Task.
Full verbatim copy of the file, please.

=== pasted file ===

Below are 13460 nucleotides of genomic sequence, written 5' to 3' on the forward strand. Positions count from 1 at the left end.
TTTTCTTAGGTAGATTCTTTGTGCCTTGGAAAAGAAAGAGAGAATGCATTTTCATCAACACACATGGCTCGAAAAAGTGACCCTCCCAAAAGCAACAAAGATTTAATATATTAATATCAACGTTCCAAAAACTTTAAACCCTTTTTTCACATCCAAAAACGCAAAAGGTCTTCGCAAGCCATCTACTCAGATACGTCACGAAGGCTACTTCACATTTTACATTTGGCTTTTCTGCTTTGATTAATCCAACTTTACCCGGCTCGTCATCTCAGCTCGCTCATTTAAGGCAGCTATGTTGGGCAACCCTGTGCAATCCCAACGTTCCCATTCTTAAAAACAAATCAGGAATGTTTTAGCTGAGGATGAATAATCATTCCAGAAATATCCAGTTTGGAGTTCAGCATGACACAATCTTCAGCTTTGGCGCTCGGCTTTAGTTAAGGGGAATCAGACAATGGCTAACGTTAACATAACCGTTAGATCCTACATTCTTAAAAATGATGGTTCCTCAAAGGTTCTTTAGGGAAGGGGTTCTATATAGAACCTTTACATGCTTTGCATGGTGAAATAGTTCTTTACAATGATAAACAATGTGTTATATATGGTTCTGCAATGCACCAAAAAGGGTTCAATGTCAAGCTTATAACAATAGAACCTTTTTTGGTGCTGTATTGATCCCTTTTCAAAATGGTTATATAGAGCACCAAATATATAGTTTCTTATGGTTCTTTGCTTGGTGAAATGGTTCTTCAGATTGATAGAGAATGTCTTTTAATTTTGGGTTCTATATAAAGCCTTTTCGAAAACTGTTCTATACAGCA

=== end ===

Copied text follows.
Below are 13460 nucleotides of genomic sequence, written 5' to 3' on the forward strand. Positions count from 1 at the left end.
TTTTCTTAGGTAGATTCTTTGTGCCTTGGAAAAGAAAGAGAGAATGCATTTTCATCAACACACATGGCTCGAAAAAGTGACCCTCCCAAAAGCAACAAAGATTTAATATATTAATATCAACGTTCCAAAAACTTTAAACCCTTTTTTCACATCCAAAAACGCAAAAGGTCTTCGCAAGCCATCTACTCAGATACGTCACGAAGGCTACTTCACATTTTACATTTGGCTTTTCTGCTTTGATTAATCCAACTTTACCCGGCTCGTCATCTCAGCTCGCTCATTTAAGGCAGCTATGTTGGGCAACCCTGTGCAATCCCAACGTTCCCATTCTTAAAAACAAATCAGGAATGTTTTAGCTGAGGATGAATAATCATTCCAGAAATATCCAGTTTGGAGTTCAGCATGACACAATCTTCAGCTTTGGCGCTCGGCTTTAGTTAAGGGGAATCAGACAATGGCTAACGTTAACATAACCGTTAGATCCTACATTCTTAAAAATGATGGTTCCTCAAAGGTTCTTTAGGGAAGGGGTTCTATATAGAACCTTTACATGCTTTGCATGGTGAAATAGTTCTTTACAATGATAAACAATGTGTTATATATGGTTCTGCAATGCACCAAAAAGGGTTCAATGTCAAGCTTATAACAATAGAACCTTTTTTGGTGCTGTATTGATCCCTTTTCAAAATGGTTATATAGAGCACCAAATATATAGTTTCTTATGGTTCTTTGCTTGGTGAAATGGTTCTTCAGATTGATAGAGAATGTCTTTTAATTTTGGGTTCTATATAAAGCCTTTTCGAAAACTGTTCTATACAGCA